By Lyn Sherwood
Correspondent Gary Sloan traveled to Mexicali for a corrida de toros, April 22, but he didn’t like what he saw. Here is his report:
Six bulls from La Cardenilla were presented to matadors Manolo Arruza, Rodolfo Rodriguez “El Pana”, and César Pastor. But, the afternoon turned out to be tragic for one banderillero, while El Pana was banned, forever, from performing in Plaza de Toros Calafia.
No more than 2,000 fans were in attendance, due especially to the high winds and hot weather that made the afternoon difficult for everybody concerned. The winds were gusting at 50 or 60 mph.
The lowest of the lowlights of the afternoon occurred when banderillero Pepe Luna was positioning the bull, in order that his matador, Arruza, could place the sticks. A gust of wind blew the cape and Pepe received a brutal goring that ruptured his femoral artery. With blood pumping profusely, he was rushed to the infirmary, but there weren’t, apparently, the proper facilities or blood supply available to treat such a vicious goring.
Very concerned about the goring, Arruza didn’t attempt even a single pass with the muleta, but killed the bull, while total chaos enveloped the disappointed fans in the stands. As the senior sword, Arruza demanded that the rest of the afternoon be canceled. The fans boo’ed, loudly, as Arruza rushed into the infirmary. Minutes later, he came out, got on the P.A. system and begged for anybody with B positive blood to please come to the infirmary.
Sheer panic ensued. Several minutes later, the plaza judge made the announcement that Pepe Luna had died from the goring. The crowd went silent. Then, incredibly, several minutes later, a second announcement was made that the banderillero wasn’t really dead, but that he was in very, very grave condition and on the way to the hospital, for surgery. (Later in the week, it was reported that he was still in intensive care and in stable, but guarded condition.)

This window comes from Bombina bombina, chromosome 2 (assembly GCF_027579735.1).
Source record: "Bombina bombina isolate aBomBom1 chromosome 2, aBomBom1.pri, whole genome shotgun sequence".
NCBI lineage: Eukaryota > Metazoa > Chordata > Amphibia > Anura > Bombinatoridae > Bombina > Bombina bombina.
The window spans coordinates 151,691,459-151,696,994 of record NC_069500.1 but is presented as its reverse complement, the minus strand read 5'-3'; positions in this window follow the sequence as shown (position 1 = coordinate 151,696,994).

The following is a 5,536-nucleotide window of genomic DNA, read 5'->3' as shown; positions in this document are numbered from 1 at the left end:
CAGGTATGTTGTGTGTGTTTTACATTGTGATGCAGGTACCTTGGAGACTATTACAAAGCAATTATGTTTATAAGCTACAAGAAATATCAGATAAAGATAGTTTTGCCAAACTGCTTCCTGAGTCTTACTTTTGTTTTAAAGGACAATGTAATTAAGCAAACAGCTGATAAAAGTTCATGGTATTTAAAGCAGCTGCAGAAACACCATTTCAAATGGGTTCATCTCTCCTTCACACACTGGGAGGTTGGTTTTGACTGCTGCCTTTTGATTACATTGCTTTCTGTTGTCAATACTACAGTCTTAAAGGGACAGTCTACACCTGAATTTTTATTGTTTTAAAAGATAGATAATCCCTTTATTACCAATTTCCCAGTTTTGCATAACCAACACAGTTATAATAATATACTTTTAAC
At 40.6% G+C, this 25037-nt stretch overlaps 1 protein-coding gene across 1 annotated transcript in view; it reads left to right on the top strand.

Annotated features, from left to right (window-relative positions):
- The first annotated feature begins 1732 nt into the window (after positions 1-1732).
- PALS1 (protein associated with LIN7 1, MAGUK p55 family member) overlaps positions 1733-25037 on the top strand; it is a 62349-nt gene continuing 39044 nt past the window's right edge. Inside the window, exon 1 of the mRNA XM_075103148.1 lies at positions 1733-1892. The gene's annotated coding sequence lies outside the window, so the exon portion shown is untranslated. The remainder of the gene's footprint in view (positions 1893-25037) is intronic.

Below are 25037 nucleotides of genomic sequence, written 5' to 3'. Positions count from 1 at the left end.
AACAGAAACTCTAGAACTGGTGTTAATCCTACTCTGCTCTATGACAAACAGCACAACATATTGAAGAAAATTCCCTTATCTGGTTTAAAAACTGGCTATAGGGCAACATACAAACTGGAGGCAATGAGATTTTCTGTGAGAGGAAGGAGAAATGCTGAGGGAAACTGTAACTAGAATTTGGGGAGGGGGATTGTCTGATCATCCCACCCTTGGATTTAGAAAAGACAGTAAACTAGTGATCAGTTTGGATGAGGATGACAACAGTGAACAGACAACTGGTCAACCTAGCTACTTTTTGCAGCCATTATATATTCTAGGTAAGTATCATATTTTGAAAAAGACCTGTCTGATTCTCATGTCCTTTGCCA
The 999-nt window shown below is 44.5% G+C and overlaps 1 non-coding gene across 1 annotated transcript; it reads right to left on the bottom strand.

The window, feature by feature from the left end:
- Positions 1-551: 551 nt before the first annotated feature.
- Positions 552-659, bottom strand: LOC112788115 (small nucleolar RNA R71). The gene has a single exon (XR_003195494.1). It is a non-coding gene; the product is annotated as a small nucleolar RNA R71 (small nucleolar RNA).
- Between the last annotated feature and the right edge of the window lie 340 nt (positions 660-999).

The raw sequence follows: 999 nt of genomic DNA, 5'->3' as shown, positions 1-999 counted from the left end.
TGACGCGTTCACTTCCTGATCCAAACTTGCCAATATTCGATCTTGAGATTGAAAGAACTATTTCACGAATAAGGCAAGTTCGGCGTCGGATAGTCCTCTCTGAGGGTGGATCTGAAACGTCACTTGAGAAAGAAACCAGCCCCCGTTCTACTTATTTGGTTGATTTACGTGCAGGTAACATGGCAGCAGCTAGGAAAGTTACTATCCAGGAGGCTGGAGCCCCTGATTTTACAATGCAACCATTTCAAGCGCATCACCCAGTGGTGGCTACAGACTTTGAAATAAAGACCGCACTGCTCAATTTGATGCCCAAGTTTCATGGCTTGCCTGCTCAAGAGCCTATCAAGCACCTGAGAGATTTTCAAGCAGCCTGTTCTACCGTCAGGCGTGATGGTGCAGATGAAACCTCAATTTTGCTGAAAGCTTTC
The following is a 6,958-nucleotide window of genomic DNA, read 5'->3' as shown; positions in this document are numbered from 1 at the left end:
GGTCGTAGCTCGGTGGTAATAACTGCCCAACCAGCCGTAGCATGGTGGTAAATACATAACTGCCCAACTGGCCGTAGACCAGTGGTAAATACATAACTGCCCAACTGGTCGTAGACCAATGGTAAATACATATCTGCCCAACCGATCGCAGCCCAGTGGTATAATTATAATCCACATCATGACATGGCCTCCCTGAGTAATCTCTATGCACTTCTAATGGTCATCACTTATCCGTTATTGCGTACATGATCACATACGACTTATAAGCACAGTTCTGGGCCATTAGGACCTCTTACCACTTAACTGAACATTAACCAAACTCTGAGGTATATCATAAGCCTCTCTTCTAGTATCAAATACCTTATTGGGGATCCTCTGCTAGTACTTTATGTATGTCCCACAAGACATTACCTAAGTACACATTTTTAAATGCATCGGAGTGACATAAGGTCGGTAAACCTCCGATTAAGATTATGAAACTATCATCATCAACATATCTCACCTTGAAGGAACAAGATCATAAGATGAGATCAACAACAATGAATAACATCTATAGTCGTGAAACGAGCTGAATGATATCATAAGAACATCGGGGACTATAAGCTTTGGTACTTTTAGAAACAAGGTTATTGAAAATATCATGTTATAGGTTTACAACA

The afternoon continued. With his second bull, in spite of the winds, Arruza managed to accomplish a good opening veronica. His faena, accomplished under the extremely dangerous conditions, was brave and honorable. A good sword climaxed the performance and the matador was applauded.
With his first animal, “Opalo” (445 kilos), El Pana could do nothing with the cape, due to the raging winds. In the third act, he managed a few decent moments, here and there, but nothing resembling a genuine faena. His sword was a bajonazo (disgracefully, in the lungs) and the animal dropped, quickly. There was a silly petition for an ear, but thankfully, the plaza judge denied the award.
Then, came his second bull, and all of the hype that has surrounded El Pana, ever since his big triumph in Mexico City, went blowing in the wind. He did absolutely nothing with cape or muleta. After his first sword entry hit bone, he fled behind a burladero and refused to re-enter the ring. Had there been a plaza band, he would easily have received the three warnings. But, the ending was still the same. The bull was led back to the corrals, alive, and El Pana’s shameless, disgraceful non-performance came to an end. (The Mexicali newspapers later reported that El Pana had been fined 20,000 pesos and was banned, for life, from ever again appearing in Plaza Calafia. A fit punishment.)
César Pastor couldn’t do much with the cape, due to the wind, but did offer a nice set of chicuelinas antiguas as a quite, following the pics. His faena was dangerous, but he at least attempted to get something out of the bull and the afternoon. This resulted in a dangerous tossing, but only his taleguilla (pants) was shredded. One low thrust and one golpe with the descabello finished things and he was applauded.
As a sidenote, there will be a Gran Concurso de Paellas, followed by a festival of four Pepe Garfias novillos, at the La Cetto winery, in the Valle de Guadalupe, between Tecate and Ensenada, Saturday, May 5, beginning at 2 p.m. Admission is $40 for advance tickets, or $50 at the gate. Interested parties should contact Alfonso Hernandez, at Five Star Tours, by calling (619) 232-5040.